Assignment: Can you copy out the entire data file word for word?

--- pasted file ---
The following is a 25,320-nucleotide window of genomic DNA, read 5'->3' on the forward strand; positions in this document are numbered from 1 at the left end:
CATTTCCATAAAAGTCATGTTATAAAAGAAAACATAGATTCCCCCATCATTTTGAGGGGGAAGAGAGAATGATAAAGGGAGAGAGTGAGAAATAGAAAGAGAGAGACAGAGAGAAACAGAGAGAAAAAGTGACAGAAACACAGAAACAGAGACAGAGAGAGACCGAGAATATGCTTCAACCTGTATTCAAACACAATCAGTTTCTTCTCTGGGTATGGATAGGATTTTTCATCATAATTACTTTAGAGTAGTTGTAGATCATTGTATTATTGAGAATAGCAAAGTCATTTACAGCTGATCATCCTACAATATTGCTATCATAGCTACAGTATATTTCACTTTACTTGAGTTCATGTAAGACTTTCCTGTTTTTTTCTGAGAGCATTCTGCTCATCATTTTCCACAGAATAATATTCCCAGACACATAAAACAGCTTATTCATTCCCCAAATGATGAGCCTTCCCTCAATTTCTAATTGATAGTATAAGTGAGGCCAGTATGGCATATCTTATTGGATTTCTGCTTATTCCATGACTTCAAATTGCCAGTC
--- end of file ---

The following is a 25,320-nucleotide window of genomic DNA, read 5'->3' on the forward strand; positions in this document are numbered from 1 at the left end:
CATTTCCATAAAAGTCATGTTATAAAAGAAAACATAGATTCCCCCATCATTTTGAGGGGGAAGAGAGAATGATAAAGGGAGAGAGTGAGAAATAGAAAGAGAGAGACAGAGAGAAACAGAGAGAAAAAGTGACAGAAACACAGAAACAGAGACAGAGAGAGACCGAGAATATGCTTCAACCTGTATTCAAACACAATCAGTTTCTTCTCTGGGTATGGATAGGATTTTTCATCATAATTACTTTAGAGTAGTTGTAGATCATTGTATTATTGAGAATAGCAAAGTCATTTACAGCTGATCATCCTACAATATTGCTATCATAGCTACAGTATATTTCACTTTACTTGAGTTCATGTAAGACTTTCCTGTTTTTTTCTGAGAGCATTCTGCTCATCATTTTCCACAGAATAATATTCCCAGACACATAAAACAGCTTATTCATTCCCCAAATGATGAGCCTTCCCTCAATTTCTAATTGATAGTATAAGTGAGGCCAGTATGGCATATCTTATTGGATTTCTGCTTATTCCATGACTTCAAATTGCCAGTC